I was really into fitness my junior year of high school. I lifted and ran almost every day. I was 175 pounds and 7.3 percent body fat. Due to elbow surgery before the baseball season, I haven’t fully gotten back into the swing of things. I played baseball throughout high school—pitcher and outfield. I haven’t been working out as much with school but I get my work in when I can. I do like to run—I also ran cross country in high school. I have some goals plotted out for the year and will focus on my legs and core, increasing my overall explosiveness. Right now I work out two to three times a week.
What was your big “ah-ha” moment in your shooting? When did you see the most dramatic results?
That was during my 2018 season—that summer after high school. I could always move and shoot pretty well, but the fundamentals were not solid. I took a step back and focused on the elements needed to make a good shot. I also spent a lot more time analyzing my videos and match performances. One thing I really focused on last year was trigger control—that helped a ton.
What is the biggest tip you can share with our readers?
Two parts—work on trigger control, and work on throttle control, which is better defined as trigger control. Different targets at different distances require different trigger pulls. Part of it is learning what you can get away with. Scaled focus and a scaled trigger pull are important. I also recommend analyzing your match videos and addressing your weaknesses.
Run down your equipment and ammunition—what are you shooting? What size dot do you use?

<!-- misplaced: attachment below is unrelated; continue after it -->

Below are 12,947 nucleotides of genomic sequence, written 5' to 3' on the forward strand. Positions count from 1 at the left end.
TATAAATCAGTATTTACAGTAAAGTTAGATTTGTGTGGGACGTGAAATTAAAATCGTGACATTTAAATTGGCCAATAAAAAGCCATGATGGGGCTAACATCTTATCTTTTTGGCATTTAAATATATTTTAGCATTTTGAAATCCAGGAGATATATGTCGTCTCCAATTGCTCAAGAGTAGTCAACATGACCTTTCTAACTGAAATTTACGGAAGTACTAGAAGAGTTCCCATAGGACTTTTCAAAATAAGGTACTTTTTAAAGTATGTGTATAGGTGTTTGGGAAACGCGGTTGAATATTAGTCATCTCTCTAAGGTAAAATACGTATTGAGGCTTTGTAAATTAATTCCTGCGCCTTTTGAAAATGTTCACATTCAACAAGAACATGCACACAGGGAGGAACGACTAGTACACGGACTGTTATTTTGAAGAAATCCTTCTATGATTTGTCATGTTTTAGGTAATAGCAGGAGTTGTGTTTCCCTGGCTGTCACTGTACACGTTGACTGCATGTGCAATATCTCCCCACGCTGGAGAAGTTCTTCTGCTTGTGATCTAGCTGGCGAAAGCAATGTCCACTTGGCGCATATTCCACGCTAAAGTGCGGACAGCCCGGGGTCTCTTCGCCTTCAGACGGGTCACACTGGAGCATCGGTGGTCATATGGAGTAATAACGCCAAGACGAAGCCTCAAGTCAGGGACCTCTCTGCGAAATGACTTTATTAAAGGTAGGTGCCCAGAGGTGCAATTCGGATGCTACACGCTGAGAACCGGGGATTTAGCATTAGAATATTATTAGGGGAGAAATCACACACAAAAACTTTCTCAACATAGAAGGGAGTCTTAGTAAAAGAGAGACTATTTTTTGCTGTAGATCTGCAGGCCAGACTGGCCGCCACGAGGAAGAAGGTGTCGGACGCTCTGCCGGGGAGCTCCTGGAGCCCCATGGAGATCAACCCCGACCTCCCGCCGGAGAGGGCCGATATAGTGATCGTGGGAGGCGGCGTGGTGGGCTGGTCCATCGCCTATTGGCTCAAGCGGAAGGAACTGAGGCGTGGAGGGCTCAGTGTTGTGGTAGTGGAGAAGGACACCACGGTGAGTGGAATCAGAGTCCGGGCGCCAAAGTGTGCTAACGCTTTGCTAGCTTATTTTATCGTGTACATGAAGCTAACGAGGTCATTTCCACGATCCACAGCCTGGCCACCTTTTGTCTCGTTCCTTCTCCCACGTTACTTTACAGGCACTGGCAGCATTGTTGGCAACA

I shoot an Infinity IMM Open gun (Infinity Modified Masterpiece). In terms of a red dot, I shoot a Leupold DeltaPoint Pro 2.5 MOA. I shoot all Everglades bullets. In my Open gun, I used their 124 JHP. I use a Double Alpha X Holster and Mag pouches. For reloading, I use a Dillon Precision 1050.
Was all of the hard work and effort worth it?
Definitely. It really just depends on what you want out of it. You get out what you put in. I’m after the fun more than the winning. I’ve spent a lot of time with my parents traveling and seeing new places in the country—spending that time with them has been a real highlight. They’ve been so supportive.
What’s next for you? Any goals for the 2020 season?
I didn’t think I would qualify for the World Shoot team, but with the win at Nationals this year and after running the math, it looks like I’ll be on the Men’s Open team headed to Thailand in 2020. My next goal is to win individually and as a team at the World Shoot. I want to shoot against the best shooters I can leading up to that event. I’m also going to shoot more IPSC this year in preparation for the World Shoot and travel internationally. Based on points so far, I have a pretty good idea of who will be on the team, and I don’t think anyone will be able to beat us (laughs).
In my completely biased opinion, I agree 100 percent. Thank you so much for taking the time to speak with us. Best of luck in school this year and at Area 2 next month.
Article from the November/December 2019 issue of USPSA’s FrontSight magazine.